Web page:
US immunologist warns of ‘darkest winter’ if virus rebounds
America faces the darkest winter in modern history unless leaders act decisively to prevent a rebound of the coronavirus, says a government whistleblower who alleges he was ousted from his job after warning the Trump administration to prepare for the pandemic.
Immunologist Dr. Rick Bright makes his sobering prediction in testimony prepared for his appearance Thursday before the House Energy and Commerce Committee. Aspects of his complaint about early administration handling of the crisis are expected to be backed up by testimony from an executive of a company that manufactures respirator masks.
A federal watchdog agency has found reasonable grounds that Bright was removed from his post as head of the Biomedical Advanced Research and Development Authority after sounding the alarm at the Department of Health and Human Services. Bright alleged he became a target of criticism when he urged early efforts to invest in vaccine development and stock up on supplies.
Our window of opportunity is closing, Bright says in his prepared testimony posted on the House committee website. If we fail to develop a nationally coordinated response, based on science, I fear the pandemic will get far worse and be prolonged, causing unprecedented illness and fatalities.
Bright’s testimony follows this week’s warning by Dr. Anthony Fauci, the government’s top infectious disease expert, that a rushed lifting of store-closing and stay-at-home restrictions could turn back the clock, seeding more suffering and death and complicating efforts to get the economy rolling again.
President Donald Trump on Thursday dismissed Bright in a tweet as a disgruntled employee, not liked or respected by people I spoke to and who, with his attitude, should no longer be working for our government!”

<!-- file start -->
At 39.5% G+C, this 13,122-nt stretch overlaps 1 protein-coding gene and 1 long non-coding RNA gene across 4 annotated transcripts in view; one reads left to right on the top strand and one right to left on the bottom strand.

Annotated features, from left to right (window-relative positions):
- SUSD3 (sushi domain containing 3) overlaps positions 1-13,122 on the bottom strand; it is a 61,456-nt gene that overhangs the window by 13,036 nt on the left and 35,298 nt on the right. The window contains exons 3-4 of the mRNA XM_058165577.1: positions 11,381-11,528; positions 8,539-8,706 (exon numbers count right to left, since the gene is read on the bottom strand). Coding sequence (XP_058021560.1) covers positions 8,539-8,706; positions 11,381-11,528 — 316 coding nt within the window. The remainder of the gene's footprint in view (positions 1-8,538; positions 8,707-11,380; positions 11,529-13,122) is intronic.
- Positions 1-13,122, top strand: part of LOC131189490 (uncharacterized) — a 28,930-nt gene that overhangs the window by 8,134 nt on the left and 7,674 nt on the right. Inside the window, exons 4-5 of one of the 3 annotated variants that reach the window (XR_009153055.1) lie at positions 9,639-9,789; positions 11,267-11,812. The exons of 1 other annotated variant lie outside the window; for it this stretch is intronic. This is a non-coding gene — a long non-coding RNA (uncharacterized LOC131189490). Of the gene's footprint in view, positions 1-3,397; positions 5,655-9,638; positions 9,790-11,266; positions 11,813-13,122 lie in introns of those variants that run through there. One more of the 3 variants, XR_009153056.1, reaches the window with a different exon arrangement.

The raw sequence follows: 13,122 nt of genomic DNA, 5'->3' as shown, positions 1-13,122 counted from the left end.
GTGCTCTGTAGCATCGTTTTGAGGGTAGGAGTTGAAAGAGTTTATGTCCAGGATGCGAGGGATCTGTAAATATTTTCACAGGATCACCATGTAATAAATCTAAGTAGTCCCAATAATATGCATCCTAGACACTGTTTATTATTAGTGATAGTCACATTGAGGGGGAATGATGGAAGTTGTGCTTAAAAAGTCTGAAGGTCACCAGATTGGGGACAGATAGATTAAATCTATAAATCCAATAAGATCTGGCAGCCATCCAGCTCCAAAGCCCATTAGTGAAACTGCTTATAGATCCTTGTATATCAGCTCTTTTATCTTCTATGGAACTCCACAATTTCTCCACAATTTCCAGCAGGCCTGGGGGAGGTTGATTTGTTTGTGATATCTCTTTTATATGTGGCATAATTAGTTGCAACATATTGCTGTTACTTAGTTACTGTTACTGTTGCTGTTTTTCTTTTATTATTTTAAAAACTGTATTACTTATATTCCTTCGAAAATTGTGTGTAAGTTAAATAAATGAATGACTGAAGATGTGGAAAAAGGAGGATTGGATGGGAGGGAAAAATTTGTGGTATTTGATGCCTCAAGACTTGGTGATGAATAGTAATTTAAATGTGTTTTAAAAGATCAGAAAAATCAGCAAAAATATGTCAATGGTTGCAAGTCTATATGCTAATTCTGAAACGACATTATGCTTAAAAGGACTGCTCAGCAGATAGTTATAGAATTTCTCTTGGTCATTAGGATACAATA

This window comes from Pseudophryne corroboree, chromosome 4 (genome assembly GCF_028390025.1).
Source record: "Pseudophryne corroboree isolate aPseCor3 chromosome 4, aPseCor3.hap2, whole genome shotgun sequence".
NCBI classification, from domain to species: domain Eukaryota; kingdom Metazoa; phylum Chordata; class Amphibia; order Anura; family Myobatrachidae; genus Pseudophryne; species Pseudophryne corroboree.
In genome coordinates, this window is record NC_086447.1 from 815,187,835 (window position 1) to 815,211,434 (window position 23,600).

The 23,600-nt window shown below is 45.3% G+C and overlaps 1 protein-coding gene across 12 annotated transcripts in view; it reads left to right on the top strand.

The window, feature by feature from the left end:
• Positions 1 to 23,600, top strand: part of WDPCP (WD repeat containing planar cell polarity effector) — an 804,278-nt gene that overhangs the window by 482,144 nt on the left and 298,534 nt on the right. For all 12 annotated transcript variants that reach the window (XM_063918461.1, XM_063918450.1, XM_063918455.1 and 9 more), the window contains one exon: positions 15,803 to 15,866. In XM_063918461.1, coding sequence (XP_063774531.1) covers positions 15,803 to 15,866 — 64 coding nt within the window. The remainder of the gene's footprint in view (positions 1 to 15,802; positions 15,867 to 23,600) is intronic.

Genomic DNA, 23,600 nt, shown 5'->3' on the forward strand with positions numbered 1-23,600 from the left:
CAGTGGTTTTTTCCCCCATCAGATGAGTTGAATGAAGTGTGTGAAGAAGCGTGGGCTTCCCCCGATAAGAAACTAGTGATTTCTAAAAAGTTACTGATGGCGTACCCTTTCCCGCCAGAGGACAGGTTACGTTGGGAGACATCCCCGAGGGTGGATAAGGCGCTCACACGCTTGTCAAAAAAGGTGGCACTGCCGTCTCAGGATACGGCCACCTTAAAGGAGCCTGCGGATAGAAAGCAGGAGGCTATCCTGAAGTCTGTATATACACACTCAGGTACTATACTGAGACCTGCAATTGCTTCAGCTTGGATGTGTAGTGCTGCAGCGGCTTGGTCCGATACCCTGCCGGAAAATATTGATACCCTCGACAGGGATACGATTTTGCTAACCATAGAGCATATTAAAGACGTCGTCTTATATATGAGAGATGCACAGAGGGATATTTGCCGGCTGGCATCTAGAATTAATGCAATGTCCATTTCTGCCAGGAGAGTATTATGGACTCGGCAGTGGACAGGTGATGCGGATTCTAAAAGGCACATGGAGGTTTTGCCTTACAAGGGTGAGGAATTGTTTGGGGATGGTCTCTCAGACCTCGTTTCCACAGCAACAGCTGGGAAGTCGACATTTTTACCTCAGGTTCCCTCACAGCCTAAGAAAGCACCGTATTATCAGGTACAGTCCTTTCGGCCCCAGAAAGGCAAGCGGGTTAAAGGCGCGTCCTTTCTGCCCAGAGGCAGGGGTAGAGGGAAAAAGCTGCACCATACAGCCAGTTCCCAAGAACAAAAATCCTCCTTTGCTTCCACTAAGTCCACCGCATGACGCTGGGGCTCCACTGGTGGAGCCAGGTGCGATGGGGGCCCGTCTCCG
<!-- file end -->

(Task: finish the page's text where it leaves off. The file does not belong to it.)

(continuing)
It’s a sentiment some of the president’s political allies have expressed about Fauci as well.
More than 84,000 people have died in the US, representing more than one-fourth of global deaths and the world’s highest toll, according to figures compiled by Johns Hopkins University. On the planet, more than 4.3 million have been infected and about 298,000 have died.
Eager to restart the US economy, Trump has been urging states to lift restrictions, and many governors are doing so gradually, though consumers remain leery of going back to restaurants, social events, and sporting competitions.
In his prepared testimony, Bright said, “The undeniable fact is there will be a resurgence of (COVID-19) this fall, greatly compounding the challenges of seasonal influenza and putting an unprecedented strain on our health care system. Without clear planning and implementation of the steps that I and other experts have outlined, 2020 will be the darkest winter in modern history, Bright wrote.
Bright, who has a doctoral degree in immunology, outlined a path forward that would be based on science, even as researchers work to develop better treatments and an effective vaccine. The steps include: Establishing a national testing strategy. The White House has urged states to take the lead on testing, even as the federal government pushes to make more tests and better ones widely available.
Trump says the U.S. has prevailed on testing through this strategy, but in Congress, Democrats are demanding a federal framework to encompass the whole nation.